Eric Pickles’ favouring of Christianity risks causing rifts in society
Posted: Tue, 21 Feb 2012
The Communities Secretary, Eric Pickles – and the Coalition Government as a whole – risks alienating huge swathes of the population of this country with calls to return Christianity to the centre of public life, says the National Secular Society.
Mr Pickles said today, as part of his new community cohesion strategy document, that: "A few people, a handful of activists, have insisted that it isn't enough simply to celebrate the beliefs of minority communities; they want to disown the traditions and heritage of the majority, including the A few people, a handful of activists, have insisted that it isn't enough simply to celebrate the beliefs".
"In recent years we've seen public bodies bending over backwards to translate documents up to and including their annual report into a variety of foreign languages.
"We've seen men and women disciplined for wearing modest symbols of Christian faith at work, and we've seen legal challenges to councils opening their proceedings with prayers, a tradition that goes back generations, brings comfort to many and hurts no one. This is the politics of division.
"Harriet Harman [deputy Labour leader and author of the Equalities Act] was leading the country down the wrong path. If we are to remain a country where people of different backgrounds feel at ease and get along, we need more confidence in our national traditions. We need to draw a line.
"Some see religion as a problem that needs to be solved. We see it as part of the solution."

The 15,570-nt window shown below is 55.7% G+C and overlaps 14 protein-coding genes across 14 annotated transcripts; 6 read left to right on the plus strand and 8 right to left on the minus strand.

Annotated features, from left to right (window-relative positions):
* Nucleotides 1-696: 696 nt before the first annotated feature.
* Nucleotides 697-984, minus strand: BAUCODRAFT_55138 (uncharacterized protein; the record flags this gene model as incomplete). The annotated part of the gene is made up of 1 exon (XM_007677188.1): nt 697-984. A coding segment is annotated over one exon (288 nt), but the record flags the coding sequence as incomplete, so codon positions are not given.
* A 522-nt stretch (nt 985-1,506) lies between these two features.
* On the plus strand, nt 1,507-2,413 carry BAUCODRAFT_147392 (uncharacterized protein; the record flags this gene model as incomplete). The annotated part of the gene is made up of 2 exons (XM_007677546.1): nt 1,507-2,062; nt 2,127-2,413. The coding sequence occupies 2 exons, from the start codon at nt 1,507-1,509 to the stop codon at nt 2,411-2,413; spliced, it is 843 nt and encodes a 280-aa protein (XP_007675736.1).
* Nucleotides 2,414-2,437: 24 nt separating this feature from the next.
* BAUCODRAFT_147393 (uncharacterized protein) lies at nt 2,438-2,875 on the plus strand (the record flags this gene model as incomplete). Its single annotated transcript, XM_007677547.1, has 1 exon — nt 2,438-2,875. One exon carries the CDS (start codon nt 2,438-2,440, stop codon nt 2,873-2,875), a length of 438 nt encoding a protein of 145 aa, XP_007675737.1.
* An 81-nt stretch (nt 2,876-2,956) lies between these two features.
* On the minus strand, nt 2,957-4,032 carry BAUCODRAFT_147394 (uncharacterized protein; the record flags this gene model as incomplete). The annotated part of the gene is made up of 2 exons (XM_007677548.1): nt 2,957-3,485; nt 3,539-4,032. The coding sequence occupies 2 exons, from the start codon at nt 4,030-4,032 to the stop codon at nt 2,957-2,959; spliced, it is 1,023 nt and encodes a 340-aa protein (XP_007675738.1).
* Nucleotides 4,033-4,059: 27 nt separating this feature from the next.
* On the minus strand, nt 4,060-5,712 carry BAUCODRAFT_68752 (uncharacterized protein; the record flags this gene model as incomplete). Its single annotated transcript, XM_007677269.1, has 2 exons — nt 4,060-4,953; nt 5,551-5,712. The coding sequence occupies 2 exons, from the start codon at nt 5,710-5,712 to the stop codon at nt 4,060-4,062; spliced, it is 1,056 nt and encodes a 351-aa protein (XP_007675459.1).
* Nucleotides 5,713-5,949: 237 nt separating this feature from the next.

Terry Sanderson, president of the National Secular Society, said:
"The Government seems to be trying the same tactics that are used by the Republican Party in the USA – the appropriation of religion for political purposes. But as all the latest research shows, large proportions of the population of this country are not Christian or religious at all and they simply cannot be suddenly forced to live under a semi-theocratic regime run by Christians. Mr Pickles is heading for big problems with this."
"While we agree that there should be some common values to live by – a shared language and respect for human rights – there cannot be a religious hierarchy that discounts the feelings of those who don't share in that faith. It is a recipe for conflict between communities that already eye each other with suspicion. We see all over the world that when religion is given power, conflict follows. We have managed to some extent to keep this kind of sectarianism out of our policy making; now Mr Pickles intends to restore it in a big way.
"The Government is going in completely the wrong direction with this and it is bad news for all of us."